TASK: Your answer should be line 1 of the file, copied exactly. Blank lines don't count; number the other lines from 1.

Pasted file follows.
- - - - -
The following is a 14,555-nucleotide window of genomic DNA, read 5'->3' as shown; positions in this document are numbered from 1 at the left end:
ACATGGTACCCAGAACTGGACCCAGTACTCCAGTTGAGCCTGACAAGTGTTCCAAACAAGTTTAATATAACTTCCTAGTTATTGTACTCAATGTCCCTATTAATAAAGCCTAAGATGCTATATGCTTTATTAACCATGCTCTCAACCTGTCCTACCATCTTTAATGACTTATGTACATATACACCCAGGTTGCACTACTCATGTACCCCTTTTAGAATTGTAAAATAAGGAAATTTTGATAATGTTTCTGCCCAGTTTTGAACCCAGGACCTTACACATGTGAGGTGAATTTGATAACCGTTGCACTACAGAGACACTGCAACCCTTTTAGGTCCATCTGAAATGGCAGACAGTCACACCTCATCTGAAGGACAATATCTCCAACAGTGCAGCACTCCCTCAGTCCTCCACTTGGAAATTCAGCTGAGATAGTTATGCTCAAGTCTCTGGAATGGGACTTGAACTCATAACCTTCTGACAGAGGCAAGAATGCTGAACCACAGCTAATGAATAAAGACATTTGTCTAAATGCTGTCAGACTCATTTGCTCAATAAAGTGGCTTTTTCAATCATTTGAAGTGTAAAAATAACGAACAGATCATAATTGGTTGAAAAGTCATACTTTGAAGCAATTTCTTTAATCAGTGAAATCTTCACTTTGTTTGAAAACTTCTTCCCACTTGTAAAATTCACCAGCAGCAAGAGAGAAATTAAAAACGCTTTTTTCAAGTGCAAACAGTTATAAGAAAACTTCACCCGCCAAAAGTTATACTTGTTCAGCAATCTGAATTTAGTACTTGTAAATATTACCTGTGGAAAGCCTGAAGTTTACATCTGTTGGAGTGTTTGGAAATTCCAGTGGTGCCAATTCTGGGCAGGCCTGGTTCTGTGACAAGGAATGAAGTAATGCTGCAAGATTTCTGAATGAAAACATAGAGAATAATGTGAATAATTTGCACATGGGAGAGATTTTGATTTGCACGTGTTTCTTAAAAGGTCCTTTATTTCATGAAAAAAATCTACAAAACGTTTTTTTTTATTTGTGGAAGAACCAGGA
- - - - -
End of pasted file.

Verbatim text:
The following is a 14,555-nucleotide window of genomic DNA, read 5'->3' as shown; positions in this document are numbered from 1 at the left end: